How F1 technology is set to help Alpine cars evolve

·2-min read
Wind tunnel testing is essential for honing the design of sports cars like the Alpine A110.

Renault's sports car division Alpine will now benefit from the expertise of its team of Formula 1 engineers based in the UK, for the development of its future models. Technologies used in the world of motorsports will help Alpine design and streamline certain features of its forthcoming cars to help improve aerodynamics.

To optimize the design of future Alpine road cars, the brand has called directly on the teams of aerodynamics engineers working with the Alpine Formula 1 team, based in Enstone, UK. The aim is to benefit from their knowledge and expertise in air flow management and wind tunnel testing to optimize the aerodynamics of forthcoming models.

Working with a wind tunnel notably helps eliminate lift, reduce drag to a minimum, and generate downforce in a precise ratio. Spoilers, deflectors, diffusers, side-pods and wings are just some of the features precision-designed to optimize performance of the single-seaters. In a similar aim -- of boosting performance while optimizing the various parts of its future car bodies -- Alpine has started working hand in hand with its F1 team.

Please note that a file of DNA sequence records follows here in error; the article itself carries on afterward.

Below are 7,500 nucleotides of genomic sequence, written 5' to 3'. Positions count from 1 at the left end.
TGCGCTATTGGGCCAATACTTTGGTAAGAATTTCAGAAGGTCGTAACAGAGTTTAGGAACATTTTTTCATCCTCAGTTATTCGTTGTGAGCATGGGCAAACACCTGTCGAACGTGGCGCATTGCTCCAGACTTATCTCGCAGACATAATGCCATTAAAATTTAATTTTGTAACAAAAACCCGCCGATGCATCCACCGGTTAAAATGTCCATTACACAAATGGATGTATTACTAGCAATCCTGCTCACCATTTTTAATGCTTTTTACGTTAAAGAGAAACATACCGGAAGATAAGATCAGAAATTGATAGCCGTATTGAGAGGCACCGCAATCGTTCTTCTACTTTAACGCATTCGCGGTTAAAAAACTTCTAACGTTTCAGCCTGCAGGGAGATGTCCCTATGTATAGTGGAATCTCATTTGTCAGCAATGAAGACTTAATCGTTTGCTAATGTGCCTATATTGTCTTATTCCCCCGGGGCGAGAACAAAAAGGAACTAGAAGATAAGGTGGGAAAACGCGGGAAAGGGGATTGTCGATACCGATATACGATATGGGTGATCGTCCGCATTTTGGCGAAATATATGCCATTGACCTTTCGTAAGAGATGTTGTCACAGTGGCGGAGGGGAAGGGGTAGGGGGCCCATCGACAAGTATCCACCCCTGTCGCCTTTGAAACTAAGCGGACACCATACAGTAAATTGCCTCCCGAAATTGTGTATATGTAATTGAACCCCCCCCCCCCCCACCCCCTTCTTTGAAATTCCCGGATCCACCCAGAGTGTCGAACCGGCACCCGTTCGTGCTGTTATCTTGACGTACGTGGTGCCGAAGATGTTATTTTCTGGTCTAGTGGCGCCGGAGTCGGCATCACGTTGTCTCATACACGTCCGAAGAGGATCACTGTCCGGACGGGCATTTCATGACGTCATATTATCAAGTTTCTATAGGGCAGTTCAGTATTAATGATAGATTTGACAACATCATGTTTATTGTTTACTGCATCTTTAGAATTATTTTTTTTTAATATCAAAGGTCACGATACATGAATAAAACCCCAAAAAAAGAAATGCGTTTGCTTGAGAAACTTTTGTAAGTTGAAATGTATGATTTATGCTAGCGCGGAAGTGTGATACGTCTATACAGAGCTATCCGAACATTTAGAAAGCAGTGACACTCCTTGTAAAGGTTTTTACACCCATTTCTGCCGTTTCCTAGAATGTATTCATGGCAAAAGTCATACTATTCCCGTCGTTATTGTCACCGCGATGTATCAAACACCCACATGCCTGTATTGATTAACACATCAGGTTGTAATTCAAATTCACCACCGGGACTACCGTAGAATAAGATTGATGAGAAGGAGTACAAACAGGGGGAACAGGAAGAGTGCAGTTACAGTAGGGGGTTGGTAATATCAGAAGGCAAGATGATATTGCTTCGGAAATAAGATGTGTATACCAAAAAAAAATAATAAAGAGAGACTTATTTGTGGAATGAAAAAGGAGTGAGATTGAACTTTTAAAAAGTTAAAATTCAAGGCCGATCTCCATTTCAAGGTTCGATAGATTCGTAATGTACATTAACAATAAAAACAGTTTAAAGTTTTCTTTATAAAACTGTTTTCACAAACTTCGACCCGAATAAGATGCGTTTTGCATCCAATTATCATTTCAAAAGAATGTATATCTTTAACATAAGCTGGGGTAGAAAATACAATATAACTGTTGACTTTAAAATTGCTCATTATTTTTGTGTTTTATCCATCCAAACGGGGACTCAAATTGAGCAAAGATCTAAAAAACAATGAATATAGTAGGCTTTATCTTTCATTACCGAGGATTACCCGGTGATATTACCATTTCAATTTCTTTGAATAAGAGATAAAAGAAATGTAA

An Alpine A110 has, in fact, crossed the English Channel to get kitted out with the various sensors usually used for F1, with pressure sensors similar to the Pitot sensors seen on aircraft. These will be used to map the entire volume of air that passes beneath the car. Note that Alpine also uses a special paint developed by its F1 colleagues, which, when applied to the hood and wings of the car, spreads out from a certain speed to give a precise view of air flow over the car's bodywork.

The results of these wind tunnel tests will help designers approve certain options and elements to the detriment of others, whether for future evolutions of the A110 or for other upcoming models.

Alpine is currently participating in the Formula 1 world championship with Spanish driver Fernando Alonso (world champion, with Renault, in 2005 and 2006) and French driver, Esteban Ocon.

See how Alpine cars are benefitting from F1 technology in this video:

David Bénard

Our goal is to create a safe and engaging place for users to connect over interests and passions. In order to improve our community experience, we are temporarily suspending article commenting